Ansar Dine, an Islamic group in the north of Mali, is said to have links with al-Qaeda. It has been characterized by its belief in sharia law.

    The relationship between Ansar Dine and the MNLA is not yet clear. It appears that the MNLA includes both secular and religious factions.

    Reports indicate that Ansar Dine have been seen in a convoy of 10 cars carrying the Black Flag, its symbol. At the Cheikh Fort Sidi Elbakaye military camp in Timbuktu they are said to have planted their flag as well.

    Malian troops have abandoned their posts in Gao and were easily overrun in Timbuktu.”

    An Associated Press article stated that “In Kidal and Gao, the Islamist faction took the lead early on, and shopkeepers reported that the rebels went from business to business telling merchants to take down pictures deemed un-Islamic. A hairdresser said he was made to take down the photographs he had put up showing different hairstyles because the images showed uncovered women.” (April 2)

    A Reuters journalist indicated that “in the northern city of Gao, seized by rebels on Saturday (March 31), Islamists there were ransacking bars and hotels serving alcohol. In Kidal, the third main city of the region, one resident told reporters that music had been barred from radio stations and Western-style clothes had been banned.” (Reuters, April 2)

    Timbuktu is an ancient city of African culture and Islamic education. It has also been a tourist attraction for westerners seeking to witness the historic center of traditional Africa prior to the
    intervention of European slavery and colonialism.

    The changing of its character will have a profound impact on the nation of Mali. It remains to be seen what effect the ECOWAS sanctions and the backtracking of the rebel military junta will have on the political will of the people of the south to re-group their forces to take back the cities in the north of the country.
    Also if the sanctions are imposed on Mali by ECOWAS and other western states, will this further exacerbate the conflict inside the country? Is ECOWAS prepared to send a regional military force into Mali aimed at both quelling the rebellion in the north as well as putting down the military coup in Bamako?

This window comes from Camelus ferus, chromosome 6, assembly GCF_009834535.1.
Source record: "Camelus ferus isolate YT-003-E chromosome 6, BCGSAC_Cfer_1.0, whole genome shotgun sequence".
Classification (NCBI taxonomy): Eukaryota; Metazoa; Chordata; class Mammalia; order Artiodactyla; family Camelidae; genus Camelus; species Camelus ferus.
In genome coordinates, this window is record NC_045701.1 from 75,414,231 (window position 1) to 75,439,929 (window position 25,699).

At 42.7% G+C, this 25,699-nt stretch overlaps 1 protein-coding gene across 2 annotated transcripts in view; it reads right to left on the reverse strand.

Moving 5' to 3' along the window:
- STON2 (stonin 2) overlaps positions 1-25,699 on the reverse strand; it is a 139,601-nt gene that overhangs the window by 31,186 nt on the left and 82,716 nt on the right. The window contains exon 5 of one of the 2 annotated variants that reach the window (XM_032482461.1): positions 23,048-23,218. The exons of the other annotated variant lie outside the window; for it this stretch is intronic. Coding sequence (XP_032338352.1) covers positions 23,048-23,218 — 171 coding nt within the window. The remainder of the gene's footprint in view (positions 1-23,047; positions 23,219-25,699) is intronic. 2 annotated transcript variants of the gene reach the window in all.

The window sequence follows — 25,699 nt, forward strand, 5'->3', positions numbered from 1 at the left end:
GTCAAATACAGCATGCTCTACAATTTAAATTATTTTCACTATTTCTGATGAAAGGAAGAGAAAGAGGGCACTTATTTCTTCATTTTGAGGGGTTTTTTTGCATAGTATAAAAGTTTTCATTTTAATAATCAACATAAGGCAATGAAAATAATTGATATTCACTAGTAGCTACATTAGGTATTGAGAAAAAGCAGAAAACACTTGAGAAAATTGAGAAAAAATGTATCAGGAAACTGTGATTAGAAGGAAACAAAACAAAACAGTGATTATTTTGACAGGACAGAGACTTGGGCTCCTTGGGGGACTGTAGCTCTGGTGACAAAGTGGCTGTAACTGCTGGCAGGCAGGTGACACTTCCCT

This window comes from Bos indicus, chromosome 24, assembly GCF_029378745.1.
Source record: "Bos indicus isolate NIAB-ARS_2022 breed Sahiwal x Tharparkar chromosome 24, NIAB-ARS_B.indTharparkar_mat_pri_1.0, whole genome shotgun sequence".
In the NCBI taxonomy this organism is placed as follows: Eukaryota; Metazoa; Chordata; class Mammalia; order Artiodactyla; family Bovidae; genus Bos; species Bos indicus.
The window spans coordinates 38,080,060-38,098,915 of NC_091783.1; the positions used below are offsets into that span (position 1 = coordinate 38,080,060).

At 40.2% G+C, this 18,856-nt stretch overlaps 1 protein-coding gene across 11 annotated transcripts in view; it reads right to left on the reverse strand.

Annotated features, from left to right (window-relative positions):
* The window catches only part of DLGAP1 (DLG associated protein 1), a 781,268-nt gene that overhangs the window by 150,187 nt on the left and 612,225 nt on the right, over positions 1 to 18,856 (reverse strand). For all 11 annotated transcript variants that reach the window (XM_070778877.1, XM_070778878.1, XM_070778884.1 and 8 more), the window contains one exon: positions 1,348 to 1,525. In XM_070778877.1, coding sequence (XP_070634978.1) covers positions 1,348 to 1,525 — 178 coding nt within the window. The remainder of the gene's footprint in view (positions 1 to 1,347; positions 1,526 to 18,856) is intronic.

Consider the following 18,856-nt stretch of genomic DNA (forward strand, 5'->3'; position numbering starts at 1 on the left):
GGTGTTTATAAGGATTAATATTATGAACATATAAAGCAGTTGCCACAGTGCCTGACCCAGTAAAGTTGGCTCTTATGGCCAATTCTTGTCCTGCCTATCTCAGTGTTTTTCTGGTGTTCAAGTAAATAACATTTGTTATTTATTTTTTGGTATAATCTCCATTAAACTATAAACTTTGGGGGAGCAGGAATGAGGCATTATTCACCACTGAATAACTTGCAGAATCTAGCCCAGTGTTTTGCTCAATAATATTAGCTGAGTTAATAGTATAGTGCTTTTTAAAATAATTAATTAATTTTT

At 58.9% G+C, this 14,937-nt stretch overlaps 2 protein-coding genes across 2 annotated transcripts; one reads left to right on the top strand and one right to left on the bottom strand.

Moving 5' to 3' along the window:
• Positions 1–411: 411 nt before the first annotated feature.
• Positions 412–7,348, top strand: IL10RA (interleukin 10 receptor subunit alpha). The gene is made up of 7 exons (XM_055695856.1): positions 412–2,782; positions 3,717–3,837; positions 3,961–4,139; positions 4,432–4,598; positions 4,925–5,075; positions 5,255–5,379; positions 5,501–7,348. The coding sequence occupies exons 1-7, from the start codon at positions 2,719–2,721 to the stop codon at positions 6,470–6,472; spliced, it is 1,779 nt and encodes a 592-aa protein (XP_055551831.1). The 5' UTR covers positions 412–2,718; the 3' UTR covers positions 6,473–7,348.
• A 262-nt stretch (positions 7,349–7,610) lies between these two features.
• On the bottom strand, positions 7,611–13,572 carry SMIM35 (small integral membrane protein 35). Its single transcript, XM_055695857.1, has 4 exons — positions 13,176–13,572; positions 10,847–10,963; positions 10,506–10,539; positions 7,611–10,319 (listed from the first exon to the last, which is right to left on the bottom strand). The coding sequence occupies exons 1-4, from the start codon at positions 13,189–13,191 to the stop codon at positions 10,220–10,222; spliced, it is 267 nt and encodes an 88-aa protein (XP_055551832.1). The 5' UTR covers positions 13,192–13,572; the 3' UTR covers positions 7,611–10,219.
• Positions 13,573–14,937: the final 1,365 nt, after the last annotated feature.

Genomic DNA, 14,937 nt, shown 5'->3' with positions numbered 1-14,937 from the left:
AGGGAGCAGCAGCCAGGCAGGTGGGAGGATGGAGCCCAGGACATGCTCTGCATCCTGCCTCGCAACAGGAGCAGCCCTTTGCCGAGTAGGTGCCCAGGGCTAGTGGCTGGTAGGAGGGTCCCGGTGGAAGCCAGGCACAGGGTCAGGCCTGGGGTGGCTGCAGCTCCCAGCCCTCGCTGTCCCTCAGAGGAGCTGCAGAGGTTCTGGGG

Prospects for Malian Security and the Role of Imperialism

    Since the war in Libya has brought about greater instability inside the country as well as in neighboring Mali, it demonstrates clearly the failed character of imperialism in North and West Africa. Inside of Libya, the country remains lawless with efforts underway in the east and the south which could lead to the partitioning of the country.
    In Mali, the fighting intensified after the war in Libya created massive dislocation of several million people including thousands of Tuaregs who had supported the Gaddafi government. The Malian government under President Toure was a strong participant in the U.S. so-called “anti-terrorism” initiatives in West Africa.

    The U.S. has provided training, joint-military exercises, military education and direct payments to soldiers in Mali. It has been reported that approximately $140 million in annual assistance is provided to the country.

    The aims of the Tuaregs organizations may vary between the MNLA and Ansar Dine. The MNLA in a statement indicated that they want a separate homeland for the people of the north of the country. The MNLA said that their “mission is defending and securing the territory of the Azawad for the happiness of the people.”

    The Malian government under President Toure was a strong participant in the U.S. so-called “anti-terrorism” initiatives in West Africa.”

    Two major figures in the MNLA are General Secretary Bila Ag Cherif and Mohamed Ag Najim, who leads the military wing. Inside the Ansar Dine, the leading personality appears to be Iyad Ag Ghali who has been active in Tuareg resistance efforts for many years.

    The Ansar Dine may not want a separate homeland for the Tuareg people but have indicated their desire to impose sharia law on the entire country. There may be increased tensions between both the MNLA and Ansar Dine as the political and military situations unfold inside the north as well as throughout Mali as a whole.

    France, which is the former colonial power in Mali, has stated that it is not interested in engaging in a direct military intervention in the country. Nonetheless, France is involved in other African states such as Ivory Coast, Gabon, Libya and Somalia.

    Alain Juppe, the foreign minister in Paris, said that he would consult with the United Nations Security Council about developments in Mali. Based on the recent history of France, the U.S. and the United Nations in Africa, it would not be wise to rule out possible direct or indirect military intervention by the imperialist states in Mali.

    Abayomi Azikiwe is editor of Pan-African News Wire.

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    Obama doctrine in Sahara/Sahel region has been identified...

    Just like they used the berbers and Al CIAeda aka Muslim Brotherhood aka Gulf Cooperation Council aka the Salafi's aka the Wahabi's - to start civil unrest and civil war in Tunisia, Egypt, and then Libya (then kick the Chinese out, steal the oil/gold/uranium/minerals/water, set-up military bases)... The same will happen to all Sahel/Sahara region governments (Senegal, Mauritania, Mali, Burkina Faso, Algeria, Niger, Nigeria, Chad, Cameroon, Sudan, and Eritrea) - excluding Morocco of course because they've been asked to join the Gulf Cooperation Council aka Al Qaeda!